Medical marijuana: Rep. Cindy Acree says MMJ edibles ban needed to protect children, patients
We recently told you about HB 1250, a bill that appeared to ban the medical marijuana edibles industry in Colorado. Since then, there's been debate among MMJ community members -- fueled in part by articles like this -- about whether or not that was true. But in advance of today's scheduled debate on the measure, co-sponsoring Cindy Acree confirms that it is -- and she outlines a slew of reasons why she believes the edibles biz is bad for children and patients.
The Republican from House District 40 stresses that medical marijuana patients can still make their own edibles. "They can use it however they want: bake with it, drink it, whatever," she notes. "And it doesn't ban any of the base product, like the oils, the tinctures. If it's in a pill form and you want to grind it up, you can do whatever you want with it. The way it's written now preserves the integrity of the constitutional obligation to make sure patients have access to medicinal products. But the bill would ban edible food and beverage products."
Why? Acree has a myriad of concerns. "Things like 'pot tarts' are showing up on school grounds. And they don't have regulated doses. I think even patients are misled by some of these things.
"Remember, this is still against federal law," she continues. "Anyone who doesn't have a prescription who ends up with one of these products can be charged, and are in many cases charged, with possession."
Coconut almond cups from Simply Pure.
Acree points out that "I used to be very involved in trademark law, and our threshold for trademark infringement was something that was 'confusingly similar.' And when you have a green sparkling soda that looks like a Mountain Dew and has a fun label on the front of it -- but in tiny print on the back, it says it's made with marijuana -- that's confusingly similar. I'm shocked you haven't seen General Mills or Post or any of these manufacturers down here talking about trademark violations.
"You can't tell the difference between Rice Krispies treats you buy at Target and some of these other ones. They look just alike. And we're seeing suckers packaged in a way that they could easily end up in the hands of children on school grounds. And patients who are drinking these sodas and eating these products have no way of knowing how much THC is in there. That's not safe, either. If it's a medicinal product, it needs to not only be marketed as a medicinal product, but be clearly identified as a medicinal product."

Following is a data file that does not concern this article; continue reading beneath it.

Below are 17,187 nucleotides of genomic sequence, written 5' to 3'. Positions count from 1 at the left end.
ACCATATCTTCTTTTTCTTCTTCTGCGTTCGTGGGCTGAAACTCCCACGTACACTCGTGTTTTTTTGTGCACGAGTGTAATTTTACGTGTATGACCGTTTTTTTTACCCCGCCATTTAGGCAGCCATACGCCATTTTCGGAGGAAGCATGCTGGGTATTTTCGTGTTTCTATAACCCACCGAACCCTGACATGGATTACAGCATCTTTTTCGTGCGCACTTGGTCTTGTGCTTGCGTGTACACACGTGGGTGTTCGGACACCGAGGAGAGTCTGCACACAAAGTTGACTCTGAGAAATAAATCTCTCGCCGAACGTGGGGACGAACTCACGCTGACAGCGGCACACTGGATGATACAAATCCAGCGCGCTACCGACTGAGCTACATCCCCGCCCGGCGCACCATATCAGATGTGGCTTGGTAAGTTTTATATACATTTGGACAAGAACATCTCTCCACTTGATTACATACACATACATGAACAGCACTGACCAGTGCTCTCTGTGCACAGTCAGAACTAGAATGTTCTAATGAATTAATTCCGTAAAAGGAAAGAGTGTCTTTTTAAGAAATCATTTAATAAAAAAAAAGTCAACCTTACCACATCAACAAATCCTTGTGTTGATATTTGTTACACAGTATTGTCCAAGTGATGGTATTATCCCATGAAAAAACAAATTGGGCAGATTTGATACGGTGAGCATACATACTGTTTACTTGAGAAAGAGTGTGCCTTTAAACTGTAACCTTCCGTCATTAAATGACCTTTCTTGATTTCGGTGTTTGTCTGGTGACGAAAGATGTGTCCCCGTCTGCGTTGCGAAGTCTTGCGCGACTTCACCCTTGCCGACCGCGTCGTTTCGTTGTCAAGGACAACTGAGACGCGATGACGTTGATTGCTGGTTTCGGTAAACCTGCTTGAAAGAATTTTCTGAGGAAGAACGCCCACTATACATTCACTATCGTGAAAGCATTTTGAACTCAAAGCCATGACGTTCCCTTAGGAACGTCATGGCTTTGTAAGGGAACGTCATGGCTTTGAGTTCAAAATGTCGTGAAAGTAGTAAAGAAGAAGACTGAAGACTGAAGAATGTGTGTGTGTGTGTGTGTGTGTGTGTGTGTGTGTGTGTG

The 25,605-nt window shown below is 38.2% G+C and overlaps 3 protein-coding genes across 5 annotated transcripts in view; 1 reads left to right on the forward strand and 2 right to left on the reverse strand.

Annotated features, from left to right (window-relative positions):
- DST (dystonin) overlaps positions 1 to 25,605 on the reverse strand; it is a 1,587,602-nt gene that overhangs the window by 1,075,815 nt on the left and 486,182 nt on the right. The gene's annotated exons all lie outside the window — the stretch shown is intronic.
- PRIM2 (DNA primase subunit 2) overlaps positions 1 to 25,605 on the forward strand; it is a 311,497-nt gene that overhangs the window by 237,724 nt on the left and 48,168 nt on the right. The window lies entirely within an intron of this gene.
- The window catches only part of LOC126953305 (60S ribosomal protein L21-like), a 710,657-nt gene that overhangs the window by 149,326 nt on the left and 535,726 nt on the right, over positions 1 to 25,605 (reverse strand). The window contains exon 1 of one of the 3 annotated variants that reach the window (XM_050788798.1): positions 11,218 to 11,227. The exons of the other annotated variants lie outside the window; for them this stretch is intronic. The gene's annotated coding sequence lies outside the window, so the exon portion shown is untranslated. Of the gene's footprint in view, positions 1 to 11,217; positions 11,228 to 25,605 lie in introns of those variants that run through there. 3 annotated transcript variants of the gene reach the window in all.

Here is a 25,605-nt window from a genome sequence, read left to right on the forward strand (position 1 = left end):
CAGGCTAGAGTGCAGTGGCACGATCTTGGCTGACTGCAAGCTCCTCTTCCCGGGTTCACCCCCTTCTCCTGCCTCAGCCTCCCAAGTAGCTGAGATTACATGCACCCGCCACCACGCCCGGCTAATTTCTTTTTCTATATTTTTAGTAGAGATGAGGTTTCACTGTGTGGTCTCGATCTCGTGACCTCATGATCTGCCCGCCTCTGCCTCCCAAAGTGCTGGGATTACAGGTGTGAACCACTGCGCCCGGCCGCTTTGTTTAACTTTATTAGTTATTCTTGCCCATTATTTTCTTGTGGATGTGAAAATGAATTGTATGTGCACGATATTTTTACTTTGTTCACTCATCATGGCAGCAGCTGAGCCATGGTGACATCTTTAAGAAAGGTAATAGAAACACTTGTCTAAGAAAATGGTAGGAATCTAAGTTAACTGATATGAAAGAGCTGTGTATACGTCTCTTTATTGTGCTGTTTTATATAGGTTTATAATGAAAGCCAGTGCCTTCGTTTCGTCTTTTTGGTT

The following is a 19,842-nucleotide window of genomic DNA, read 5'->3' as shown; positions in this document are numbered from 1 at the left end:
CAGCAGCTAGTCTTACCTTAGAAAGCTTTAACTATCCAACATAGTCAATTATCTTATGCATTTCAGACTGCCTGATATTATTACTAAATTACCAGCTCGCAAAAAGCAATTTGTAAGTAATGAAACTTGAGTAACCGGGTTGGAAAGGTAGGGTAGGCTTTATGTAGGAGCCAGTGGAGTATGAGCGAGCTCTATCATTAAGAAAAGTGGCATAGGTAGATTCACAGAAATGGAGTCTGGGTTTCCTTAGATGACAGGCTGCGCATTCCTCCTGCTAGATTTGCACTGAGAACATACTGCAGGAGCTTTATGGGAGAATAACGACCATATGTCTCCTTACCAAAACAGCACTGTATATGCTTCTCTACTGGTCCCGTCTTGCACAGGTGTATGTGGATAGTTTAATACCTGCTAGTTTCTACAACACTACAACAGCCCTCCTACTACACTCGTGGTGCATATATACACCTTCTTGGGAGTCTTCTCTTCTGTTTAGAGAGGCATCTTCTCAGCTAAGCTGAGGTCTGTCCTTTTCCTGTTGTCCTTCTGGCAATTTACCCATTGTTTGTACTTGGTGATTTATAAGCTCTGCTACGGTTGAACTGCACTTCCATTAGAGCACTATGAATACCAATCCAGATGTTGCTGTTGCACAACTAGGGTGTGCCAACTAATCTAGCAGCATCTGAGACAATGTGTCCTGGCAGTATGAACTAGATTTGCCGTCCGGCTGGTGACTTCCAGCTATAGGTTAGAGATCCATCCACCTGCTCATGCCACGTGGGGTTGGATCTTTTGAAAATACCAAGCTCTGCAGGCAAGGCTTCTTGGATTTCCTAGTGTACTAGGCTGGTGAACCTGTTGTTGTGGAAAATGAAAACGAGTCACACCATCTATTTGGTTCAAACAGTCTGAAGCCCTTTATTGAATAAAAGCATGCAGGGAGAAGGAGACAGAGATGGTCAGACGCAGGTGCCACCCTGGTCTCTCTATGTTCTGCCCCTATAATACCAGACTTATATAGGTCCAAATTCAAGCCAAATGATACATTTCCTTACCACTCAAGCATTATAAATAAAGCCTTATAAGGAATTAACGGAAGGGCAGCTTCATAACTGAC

One possible solution to these issues would be legislation establishing rules for packaging and labeling. But Acree feels the difficulties run so deep that prohibition is the only logical course.
"The constitution only obligates us to provide the product for patients who need it for medical purposes -- and this is far beyond that. This is a new product," she maintains. "This is still against federal law, and while the federal government has been very restrained in terms of stepping on the rights of states that allow this, it's still illegal. That sets people up for when it's dispensed improperly. We're not saying people have to smoke marijuana to get the medical benefits, and we're not trying to deny people access. We just have to consider the problems we're having in the marketplace with an industry that really has no basis in statute."
This "immediate response to an immediate problem" is still one that gives Acree pause. "I think those of us who really believe in liberty are torn. At what point do we protect those constituents who might be harmed by this? It's a tough call, but I've been getting enough concerned comments from family members, state law enforcement officers, school officials and officials from public health departments that there's a problem -- and that waiting two or three more years to figure out the solution isn't good enough."
An MMJ lollipop.
Thus far, Acree says she's received "some support" from her fellow legislators, as well as backing from "some marijuana people, who don't want to see this commercialized to the point where their patients are being harmed. They want to be responsible about this, because we can't utilize the FDA. There's no federal testing like there is with pharmaceuticals and clinical trials, because it's against federal law. So we're at a huge disadvantage here. We can't treat this like we would treat any other food or medicinal product."
She adds, "We just want to make sure our patients and kids are safe, and that we're not allowing something that's truly going to be more problematic than the problems it's designed to help."
The public discussion of HB 1250 will take place today in the Old Supreme Court Chambers -- "probably about ten or elevenish," Acree estimates. Page down to see the bill itself, as well as a release about the get-together from an opponent of the measure, the Cannabis Therapy Institute.